As you’re making up your mind, there’s one more thing to consider: You’ll need to provide a way for developers using your object to get at the data in the SalesOrders row. For that, you’ll almost certainly want to use properties that allow developers to read and change the values of the fields. This means that you’ll want to have a property that allows developers to retrieve the OrderId field. That being the case, it makes sense to use that OrderId property to retrieve the row.
If you decide that you prefer the method-based approach, you’ll write a method to retrieve the data and then write a property to support developers’ retrieving the OrderId field. You create that property by writing a Property Get routine. When someone reads a property, your Property Get routine–which looks just like a function–will be run. The result would be this code:
Public Sub GetSalesOrders(OrderId As String) …data retrieval code… End Sub Public Property Get OrderId() As String OrderId = rec("OrderId") End Property
If you prefer the property-based method, you’ll write a Property Get and a Property Let routine. When someone changes the value of your property, your Property Let routine–which looks just like a subroutine–is run. The value that the property is being set to is passed as a parameter to the Property Let routine:
Public Property Let OrderId(OrderId As String) …data retrieval code… End Property Public Property Get OrderId() As String OrderId = rec("OrderId") End Property
In this article, you’ll see my preference: I’ve used the property-based version in all of the following examples.
Extending the class
Now it’s just a matter of writing more Property Let and Get routines for the other fields in the row:
Public Property Let CustomerId(CustomerId As String) rec("CustomerId") = CustomerId End Property Public Property Get CustomerId() As String CustomerId = rec("CustomerId") End Property
Here’s where the Access developer’s mindset becomes useful. In an Access form, you wouldn’t display just the CustomerId on the form. Instead, you’d retrieve enough customer information to be useful to the user (for example, the full customer name). When building an object, you’d do the same: You wouldn’t just return the customer id, you’d return something useful. In this situation, it makes sense to return a complete Customer object. In other words, someone using your object would be able to write code like this:
Dim so As SalesOrder Set so = New SalesOrder so.OrderId = Me.txtOrderId.Text Dim cust As Customer Set Cust = so.Customer
Implementing this is easy to do. First, of course, you have to create a customer class whose code would look very much like the SalesOrder object:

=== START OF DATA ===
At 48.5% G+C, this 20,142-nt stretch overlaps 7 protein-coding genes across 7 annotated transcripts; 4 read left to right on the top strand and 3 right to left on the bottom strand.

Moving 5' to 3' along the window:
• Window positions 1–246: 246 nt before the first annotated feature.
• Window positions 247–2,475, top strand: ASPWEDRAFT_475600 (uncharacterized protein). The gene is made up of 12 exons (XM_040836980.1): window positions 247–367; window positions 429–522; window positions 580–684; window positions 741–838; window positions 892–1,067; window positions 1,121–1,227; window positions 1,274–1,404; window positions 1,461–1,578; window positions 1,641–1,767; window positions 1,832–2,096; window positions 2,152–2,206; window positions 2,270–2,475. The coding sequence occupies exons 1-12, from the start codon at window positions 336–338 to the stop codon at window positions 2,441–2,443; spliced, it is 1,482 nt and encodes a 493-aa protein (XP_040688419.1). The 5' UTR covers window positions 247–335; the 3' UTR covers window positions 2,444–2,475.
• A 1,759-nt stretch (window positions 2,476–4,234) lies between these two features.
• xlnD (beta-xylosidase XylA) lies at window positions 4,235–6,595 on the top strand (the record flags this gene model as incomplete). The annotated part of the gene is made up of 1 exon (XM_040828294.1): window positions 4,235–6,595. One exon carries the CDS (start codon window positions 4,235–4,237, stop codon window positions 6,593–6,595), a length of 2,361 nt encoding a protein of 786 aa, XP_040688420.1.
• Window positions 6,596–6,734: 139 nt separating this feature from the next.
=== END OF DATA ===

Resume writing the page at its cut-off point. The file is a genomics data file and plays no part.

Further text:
Public Property Let CustomerId(CustomerId As String) Dim strCon As String Dim strSQL As String Set rec = New ADODB.Recordset strCon = Application.CurrentProject. _ AccessConnection.ConnectionString strSQL = _ "Select * from Customers Where CustomerId = '" & _ CustomerId & "' " rec.CursorLocation = adUseClient rec.LockType = adLockBatchOptimistic rec.Open strSQL, strCon, adOpenStatic rec.ActiveConnection.CloseEnd Property End Property Public Property Get CustomerId() CustomerId = rec("CustomerId") End Property …other property routines to return Customer data…
Back in the SalesOrder object, instead of the property routines for a CustomerId that return a string, you’ll write property routines that return a Customer object. Since, presumably, you’ve already created a Customer object, all you have to do in your property routine is take advantage of the properties that you’ve put in your object. In your Property Get routine, for instance, you’ll create a Customer object, set its CustomerId property from the data in the SalesOrder row, and return the resulting Customer object.
Public Property Get Customer() As Customer Dim cust As Customer Set cust = New Customer cust.CustomerId = rec("CustomerId") Customer = cust End Property
You don’t, however, write a corresponding Property Let. When someone sets a property to an object, they expect to use a Set command. In other words, the code to pass a Customer object to your Customer property would look like this:
Set so.Customer = cust
When a Set command is used to set a property, a Property Set routine inside your object is run. So, for your Customer object you must write a Property Set to accept a Customer object. Of course, the only part of the object that you’re interested in is the CustomerId property, since that’s the only value that’s stored in the Orders row:
Public Property Set Customer(Customer As Customer) rec("CustomerId") = Customer.CustomerId End Property
What I find amazing is how the little code that you’ve written lets developers do so many things. For instance, developers using your SalesOrder and Customer objects can write code like this (assuming that you’ve added a CustomerName property to your Customer object):
Dim so As SalesOrder Set so = New SalesOrder so.OrderId = Me.txtOrderId.Text Me.txtCustomerName.Text = so.Customer.CustomerName
Handling multiple rows efficiently
If you were building a sales order form, you’d probably display the Orders information at the top of the form and a continuous form of OrderDetail rows at the bottom. Your SalesOrder object should do the same but, in object development terms, the continuous form is represented by a collection. You actually have two ways to create the collection. Both build on something that an Access developer knows all about: working with recordsets.
The version that I’ll show you first is the simplest to understand. The key value of this method is that it doesn’t consume much in the way of memory (the second method that I’ll show you will use more memory). However, this method won’t support some key features that developers expect to find in a collection.
With whichever method you choose, the developer using your object will be able to pass a product id to the OrderDetails property and get back an OrderDetail object: